Slow - EP

Slow - EP

Andy Hopkins adopted the name Hauskey after he was locked out of home one day. “I must have heard ‘Have you seen the house keys? Where are the house keys?’ a thousand times,” he tells Apple Music. “And just hearing those words together–house key–I took the German word for ‘house,’ which is haus, and added on ‘key,’ and here we are.” The path to releasing his debut EP, Slow, took a lot longer to navigate than the six months Hopkins needed to find his stage name. After starting piano at three and busking from the age of 10, he attended the Western Australian Academy of Performing Arts. While studying, he opened a music school in Perth before relocating to London for a short stint, after which he moved to Sydney and began writing with artists such as Yorke, Eliott, and Angie McMahon. Slow is named in honor of the pace with which he’s approached his career and the EP. “It’s that idea of the EP being a slow journey to being able to release this body of work,” he says. “When you’re trying to do it all yourself, it does take a lot more time than being able to pay a producer to do it all and then pay a mixing engineer and getting photos taken by someone else. It’s easier to do it that way but probably more fulfilling to take the long road.” Here, Hauskey talks us through his EP track by track.
Slow “I was heading out to a comedy night with my partner and I was tired, being a little bit of a dick, and we got into a bit of a spat. And I just remember waking up the next day and being like, man, I’m such an idiot. And at that moment when I was having that thought lying in bed, I heard the bin truck driving away and realized that I’d forgotten to take the bins outside, and that was the last straw for my sense of self-worth. So I sat down with the guitar and the rest just sort of poured out from my self-loathing. That was one of the fastest songs I’ve ever written.”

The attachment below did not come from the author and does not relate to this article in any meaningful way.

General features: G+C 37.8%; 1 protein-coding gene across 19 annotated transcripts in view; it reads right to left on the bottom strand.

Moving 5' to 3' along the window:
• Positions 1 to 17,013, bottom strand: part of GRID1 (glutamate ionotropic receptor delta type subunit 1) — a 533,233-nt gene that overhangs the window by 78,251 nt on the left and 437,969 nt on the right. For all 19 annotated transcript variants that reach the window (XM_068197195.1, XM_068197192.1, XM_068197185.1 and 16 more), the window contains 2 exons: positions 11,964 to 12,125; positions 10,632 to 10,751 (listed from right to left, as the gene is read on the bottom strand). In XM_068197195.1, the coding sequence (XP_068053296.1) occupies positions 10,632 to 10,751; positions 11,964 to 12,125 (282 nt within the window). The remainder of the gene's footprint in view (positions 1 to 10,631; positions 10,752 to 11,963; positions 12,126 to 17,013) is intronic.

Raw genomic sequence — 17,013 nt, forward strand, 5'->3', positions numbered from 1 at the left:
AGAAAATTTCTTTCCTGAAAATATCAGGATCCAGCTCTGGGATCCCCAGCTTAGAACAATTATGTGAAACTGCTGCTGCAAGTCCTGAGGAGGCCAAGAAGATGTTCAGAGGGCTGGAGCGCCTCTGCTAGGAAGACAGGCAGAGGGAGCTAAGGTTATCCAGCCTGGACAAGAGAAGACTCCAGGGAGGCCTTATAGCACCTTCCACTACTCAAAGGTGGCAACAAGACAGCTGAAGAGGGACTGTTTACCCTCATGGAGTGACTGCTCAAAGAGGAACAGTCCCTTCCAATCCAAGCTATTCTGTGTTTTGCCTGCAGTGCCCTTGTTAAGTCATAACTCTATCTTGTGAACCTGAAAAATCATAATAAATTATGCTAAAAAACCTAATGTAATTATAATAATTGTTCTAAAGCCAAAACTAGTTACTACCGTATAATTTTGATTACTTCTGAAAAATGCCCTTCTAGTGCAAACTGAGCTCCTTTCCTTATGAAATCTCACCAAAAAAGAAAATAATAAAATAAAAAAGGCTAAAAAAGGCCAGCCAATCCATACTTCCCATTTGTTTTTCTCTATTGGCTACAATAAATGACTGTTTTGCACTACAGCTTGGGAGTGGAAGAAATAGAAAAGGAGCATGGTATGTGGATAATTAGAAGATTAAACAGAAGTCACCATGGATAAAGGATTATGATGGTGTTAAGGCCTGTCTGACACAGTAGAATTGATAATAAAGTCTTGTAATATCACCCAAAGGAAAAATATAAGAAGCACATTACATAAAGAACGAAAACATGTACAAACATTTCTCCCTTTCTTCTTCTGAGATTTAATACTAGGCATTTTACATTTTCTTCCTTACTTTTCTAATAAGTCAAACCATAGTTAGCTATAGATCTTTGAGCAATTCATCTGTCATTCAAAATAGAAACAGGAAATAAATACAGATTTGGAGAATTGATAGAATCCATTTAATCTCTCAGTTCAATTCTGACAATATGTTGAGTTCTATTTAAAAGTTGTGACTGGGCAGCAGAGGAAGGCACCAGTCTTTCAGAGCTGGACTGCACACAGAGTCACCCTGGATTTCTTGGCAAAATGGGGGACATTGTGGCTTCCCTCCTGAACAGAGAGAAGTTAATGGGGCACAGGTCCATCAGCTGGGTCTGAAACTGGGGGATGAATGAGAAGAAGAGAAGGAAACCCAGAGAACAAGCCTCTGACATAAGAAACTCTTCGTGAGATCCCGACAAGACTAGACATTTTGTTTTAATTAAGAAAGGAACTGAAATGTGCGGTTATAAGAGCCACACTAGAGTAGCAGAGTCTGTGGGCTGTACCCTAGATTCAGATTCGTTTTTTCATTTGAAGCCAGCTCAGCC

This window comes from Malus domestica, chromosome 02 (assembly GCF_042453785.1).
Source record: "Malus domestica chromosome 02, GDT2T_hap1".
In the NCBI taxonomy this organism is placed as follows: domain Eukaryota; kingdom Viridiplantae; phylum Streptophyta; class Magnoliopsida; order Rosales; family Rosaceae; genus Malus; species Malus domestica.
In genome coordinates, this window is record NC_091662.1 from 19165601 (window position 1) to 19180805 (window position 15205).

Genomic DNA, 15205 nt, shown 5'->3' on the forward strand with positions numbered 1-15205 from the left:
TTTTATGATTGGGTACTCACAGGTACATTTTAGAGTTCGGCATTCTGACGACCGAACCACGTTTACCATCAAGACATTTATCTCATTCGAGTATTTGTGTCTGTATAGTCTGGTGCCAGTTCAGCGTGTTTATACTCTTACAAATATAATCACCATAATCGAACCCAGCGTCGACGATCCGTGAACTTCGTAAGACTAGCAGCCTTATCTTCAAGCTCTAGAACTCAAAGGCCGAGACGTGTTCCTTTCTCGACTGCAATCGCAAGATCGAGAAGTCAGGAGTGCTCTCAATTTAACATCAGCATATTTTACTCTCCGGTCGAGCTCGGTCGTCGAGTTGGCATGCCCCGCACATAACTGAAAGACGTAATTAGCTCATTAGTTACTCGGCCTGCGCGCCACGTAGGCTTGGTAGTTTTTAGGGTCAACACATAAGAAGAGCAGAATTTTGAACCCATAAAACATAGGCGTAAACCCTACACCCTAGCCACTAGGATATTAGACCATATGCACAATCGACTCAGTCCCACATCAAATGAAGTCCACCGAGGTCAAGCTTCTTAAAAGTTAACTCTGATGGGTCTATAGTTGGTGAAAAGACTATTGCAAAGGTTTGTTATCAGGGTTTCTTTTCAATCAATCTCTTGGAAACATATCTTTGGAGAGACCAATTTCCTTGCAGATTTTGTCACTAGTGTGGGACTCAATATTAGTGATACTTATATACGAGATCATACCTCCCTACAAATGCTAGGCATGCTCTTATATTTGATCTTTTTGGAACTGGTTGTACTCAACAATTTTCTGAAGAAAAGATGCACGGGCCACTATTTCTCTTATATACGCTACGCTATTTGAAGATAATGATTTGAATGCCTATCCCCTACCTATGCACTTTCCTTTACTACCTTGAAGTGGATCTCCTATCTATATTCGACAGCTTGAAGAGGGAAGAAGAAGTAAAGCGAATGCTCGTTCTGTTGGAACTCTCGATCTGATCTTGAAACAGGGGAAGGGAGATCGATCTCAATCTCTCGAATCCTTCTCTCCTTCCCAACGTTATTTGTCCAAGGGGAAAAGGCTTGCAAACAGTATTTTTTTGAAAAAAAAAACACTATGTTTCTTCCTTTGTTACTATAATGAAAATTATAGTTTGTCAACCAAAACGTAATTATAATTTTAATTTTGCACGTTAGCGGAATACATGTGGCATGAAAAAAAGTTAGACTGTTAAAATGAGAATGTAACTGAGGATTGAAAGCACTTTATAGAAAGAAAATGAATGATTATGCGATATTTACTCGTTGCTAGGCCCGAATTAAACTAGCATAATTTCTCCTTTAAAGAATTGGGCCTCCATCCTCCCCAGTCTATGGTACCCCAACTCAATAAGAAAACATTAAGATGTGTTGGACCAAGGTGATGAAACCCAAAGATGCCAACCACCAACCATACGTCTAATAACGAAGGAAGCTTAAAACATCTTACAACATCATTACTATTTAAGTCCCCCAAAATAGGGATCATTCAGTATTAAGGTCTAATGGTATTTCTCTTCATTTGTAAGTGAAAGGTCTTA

Somewhere “It was at that time when the entire world was shut down and you couldn’t actually go anywhere, so I kind of had to go inside a bit and into this imaginary world to try to make sense of things and escape the doom-scrolling and the constant fear of what the rest of the year is going to look like and what next year’s going to look like and the politics that surrounds it. So that was really my attempt at allowing my brain to go somewhere completely imaginary just for a bit. It was totally inspired by that feeling of being trapped.”
Silver Lining “When I met my partner I was living in a van, and I don’t understand why, but she still agreed to start dating me. Mentally I probably wasn’t in the best place. She really became the silver lining in this chaotic van-induced mess I was in.”
Not Good “It could be about a relationship with one person, but I wanted to have that dual meaning of mental health, and if you’re not okay you should be honest with people and not hide it and not tell people you’re good when you’re not. It’s very important and it’s something that I’m trying to get better at. It’s about being honest and open, which is something that I don’t think you just decide to do, you have to keep working on it.”
Plan B “This is my ‘I wonder if I should have studied law’ song. It’s the ‘Shit, I hope this works out’ song. How often do I have those thoughts? Every morning. For 99% of creatives, you’re always on the cusp of the next paycheck and you’re always living day-to-day to some degree, so it was just one day that all those feelings got a bit much and I was like, ‘I’m just going to have to write a song about it.’”
You & Me “Another one about my partner. I’m a bit of an introvert and a bit of a homebody, and I’m so glad I have somebody I can be an introvert with and just kind of block out the world and close out the blinds and not have to think about what’s going on. It’s just a chilled-out stay-at-home song.”


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